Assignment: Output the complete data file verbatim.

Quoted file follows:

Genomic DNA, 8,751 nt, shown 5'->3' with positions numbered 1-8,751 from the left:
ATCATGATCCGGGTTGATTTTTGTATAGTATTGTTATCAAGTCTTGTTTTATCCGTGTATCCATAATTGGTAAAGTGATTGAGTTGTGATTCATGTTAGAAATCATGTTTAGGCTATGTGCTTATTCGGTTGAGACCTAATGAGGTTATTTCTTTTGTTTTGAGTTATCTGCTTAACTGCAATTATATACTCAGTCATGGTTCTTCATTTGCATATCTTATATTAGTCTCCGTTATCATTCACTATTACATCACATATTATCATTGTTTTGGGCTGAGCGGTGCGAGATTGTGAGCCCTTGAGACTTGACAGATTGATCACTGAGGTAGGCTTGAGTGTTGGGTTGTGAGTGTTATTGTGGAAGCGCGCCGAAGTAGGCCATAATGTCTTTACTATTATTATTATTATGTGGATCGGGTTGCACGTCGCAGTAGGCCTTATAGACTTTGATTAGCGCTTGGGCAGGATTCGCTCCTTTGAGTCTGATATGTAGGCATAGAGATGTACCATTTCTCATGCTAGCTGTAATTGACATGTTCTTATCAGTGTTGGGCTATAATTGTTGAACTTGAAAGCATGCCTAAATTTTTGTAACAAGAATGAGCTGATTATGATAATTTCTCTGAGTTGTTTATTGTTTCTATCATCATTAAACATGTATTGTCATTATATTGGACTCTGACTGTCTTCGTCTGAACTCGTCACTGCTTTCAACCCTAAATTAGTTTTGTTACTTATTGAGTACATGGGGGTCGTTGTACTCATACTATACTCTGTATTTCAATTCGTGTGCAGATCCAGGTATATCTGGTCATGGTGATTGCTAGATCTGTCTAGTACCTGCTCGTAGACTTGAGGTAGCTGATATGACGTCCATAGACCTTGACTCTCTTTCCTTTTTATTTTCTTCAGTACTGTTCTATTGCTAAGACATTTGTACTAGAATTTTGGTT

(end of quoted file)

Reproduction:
Genomic DNA, 8,751 nt, shown 5'->3' with positions numbered 1-8,751 from the left:
ATCATGATCCGGGTTGATTTTTGTATAGTATTGTTATCAAGTCTTGTTTTATCCGTGTATCCATAATTGGTAAAGTGATTGAGTTGTGATTCATGTTAGAAATCATGTTTAGGCTATGTGCTTATTCGGTTGAGACCTAATGAGGTTATTTCTTTTGTTTTGAGTTATCTGCTTAACTGCAATTATATACTCAGTCATGGTTCTTCATTTGCATATCTTATATTAGTCTCCGTTATCATTCACTATTACATCACATATTATCATTGTTTTGGGCTGAGCGGTGCGAGATTGTGAGCCCTTGAGACTTGACAGATTGATCACTGAGGTAGGCTTGAGTGTTGGGTTGTGAGTGTTATTGTGGAAGCGCGCCGAAGTAGGCCATAATGTCTTTACTATTATTATTATTATGTGGATCGGGTTGCACGTCGCAGTAGGCCTTATAGACTTTGATTAGCGCTTGGGCAGGATTCGCTCCTTTGAGTCTGATATGTAGGCATAGAGATGTACCATTTCTCATGCTAGCTGTAATTGACATGTTCTTATCAGTGTTGGGCTATAATTGTTGAACTTGAAAGCATGCCTAAATTTTTGTAACAAGAATGAGCTGATTATGATAATTTCTCTGAGTTGTTTATTGTTTCTATCATCATTAAACATGTATTGTCATTATATTGGACTCTGACTGTCTTCGTCTGAACTCGTCACTGCTTTCAACCCTAAATTAGTTTTGTTACTTATTGAGTACATGGGGGTCGTTGTACTCATACTATACTCTGTATTTCAATTCGTGTGCAGATCCAGGTATATCTGGTCATGGTGATTGCTAGATCTGTCTAGTACCTGCTCGTAGACTTGAGGTAGCTGATATGACGTCCATAGACCTTGACTCTCTTTCCTTTTTATTTTCTTCAGTACTGTTCTATTGCTAAGACATTTGTACTAGAATTTTGGTT